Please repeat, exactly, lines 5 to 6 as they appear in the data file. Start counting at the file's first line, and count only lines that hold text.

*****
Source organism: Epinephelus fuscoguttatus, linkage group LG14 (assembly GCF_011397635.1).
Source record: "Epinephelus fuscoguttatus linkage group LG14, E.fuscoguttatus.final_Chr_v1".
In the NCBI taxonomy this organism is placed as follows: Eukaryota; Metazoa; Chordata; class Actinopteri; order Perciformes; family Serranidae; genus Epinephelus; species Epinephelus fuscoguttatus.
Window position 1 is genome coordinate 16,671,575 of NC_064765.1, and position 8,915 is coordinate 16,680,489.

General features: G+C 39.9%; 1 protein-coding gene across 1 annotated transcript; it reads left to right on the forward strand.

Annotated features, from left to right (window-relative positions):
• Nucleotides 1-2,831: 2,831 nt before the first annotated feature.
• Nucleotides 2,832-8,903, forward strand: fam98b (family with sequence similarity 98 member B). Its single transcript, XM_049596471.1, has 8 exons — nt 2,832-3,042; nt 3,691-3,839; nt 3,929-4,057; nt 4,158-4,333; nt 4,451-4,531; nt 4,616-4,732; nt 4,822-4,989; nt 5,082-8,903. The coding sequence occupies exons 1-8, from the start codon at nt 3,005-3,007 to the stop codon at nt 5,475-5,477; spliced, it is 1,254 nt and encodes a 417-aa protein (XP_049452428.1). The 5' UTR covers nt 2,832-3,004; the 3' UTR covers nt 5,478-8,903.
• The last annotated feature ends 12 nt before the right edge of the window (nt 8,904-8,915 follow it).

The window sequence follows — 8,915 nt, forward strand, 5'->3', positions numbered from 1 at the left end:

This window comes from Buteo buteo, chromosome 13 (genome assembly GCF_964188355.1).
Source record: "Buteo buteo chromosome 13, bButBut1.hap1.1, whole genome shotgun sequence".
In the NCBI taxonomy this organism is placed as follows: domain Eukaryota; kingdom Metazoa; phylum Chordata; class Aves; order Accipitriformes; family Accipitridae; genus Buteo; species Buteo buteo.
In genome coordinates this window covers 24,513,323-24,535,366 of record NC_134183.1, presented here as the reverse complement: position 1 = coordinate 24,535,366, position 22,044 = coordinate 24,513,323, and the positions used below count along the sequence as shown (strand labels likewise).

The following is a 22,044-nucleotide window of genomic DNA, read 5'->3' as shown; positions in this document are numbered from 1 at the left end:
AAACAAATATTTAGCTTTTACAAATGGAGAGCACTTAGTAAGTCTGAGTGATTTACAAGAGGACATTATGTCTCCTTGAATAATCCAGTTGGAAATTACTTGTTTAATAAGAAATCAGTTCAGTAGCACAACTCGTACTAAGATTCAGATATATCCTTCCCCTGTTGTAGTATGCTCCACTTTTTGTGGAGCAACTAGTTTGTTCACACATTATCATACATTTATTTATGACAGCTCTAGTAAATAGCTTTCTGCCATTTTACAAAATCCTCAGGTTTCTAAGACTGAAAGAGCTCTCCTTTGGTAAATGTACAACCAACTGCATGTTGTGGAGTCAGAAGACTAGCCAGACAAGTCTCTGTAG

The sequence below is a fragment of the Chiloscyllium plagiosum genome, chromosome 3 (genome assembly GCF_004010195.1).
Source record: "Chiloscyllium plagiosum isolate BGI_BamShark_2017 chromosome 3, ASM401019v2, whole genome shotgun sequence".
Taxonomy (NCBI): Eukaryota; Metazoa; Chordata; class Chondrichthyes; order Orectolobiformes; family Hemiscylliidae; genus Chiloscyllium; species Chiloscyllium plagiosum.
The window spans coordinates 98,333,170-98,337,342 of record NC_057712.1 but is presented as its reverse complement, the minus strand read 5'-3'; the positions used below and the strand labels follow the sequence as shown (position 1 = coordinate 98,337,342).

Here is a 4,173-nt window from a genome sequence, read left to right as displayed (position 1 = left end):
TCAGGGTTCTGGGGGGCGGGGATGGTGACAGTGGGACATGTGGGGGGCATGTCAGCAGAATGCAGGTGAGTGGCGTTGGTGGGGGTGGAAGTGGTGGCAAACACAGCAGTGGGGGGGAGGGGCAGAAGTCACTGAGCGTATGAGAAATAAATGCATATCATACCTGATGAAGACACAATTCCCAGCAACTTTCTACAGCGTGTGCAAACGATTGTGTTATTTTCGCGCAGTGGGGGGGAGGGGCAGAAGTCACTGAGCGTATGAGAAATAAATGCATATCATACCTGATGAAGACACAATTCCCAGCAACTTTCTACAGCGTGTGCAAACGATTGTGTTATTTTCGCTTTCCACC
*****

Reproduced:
General features: G+C 39.9%; 1 protein-coding gene across 1 annotated transcript; it reads left to right on the forward strand.

Annotated features, from left to right (window-relative positions):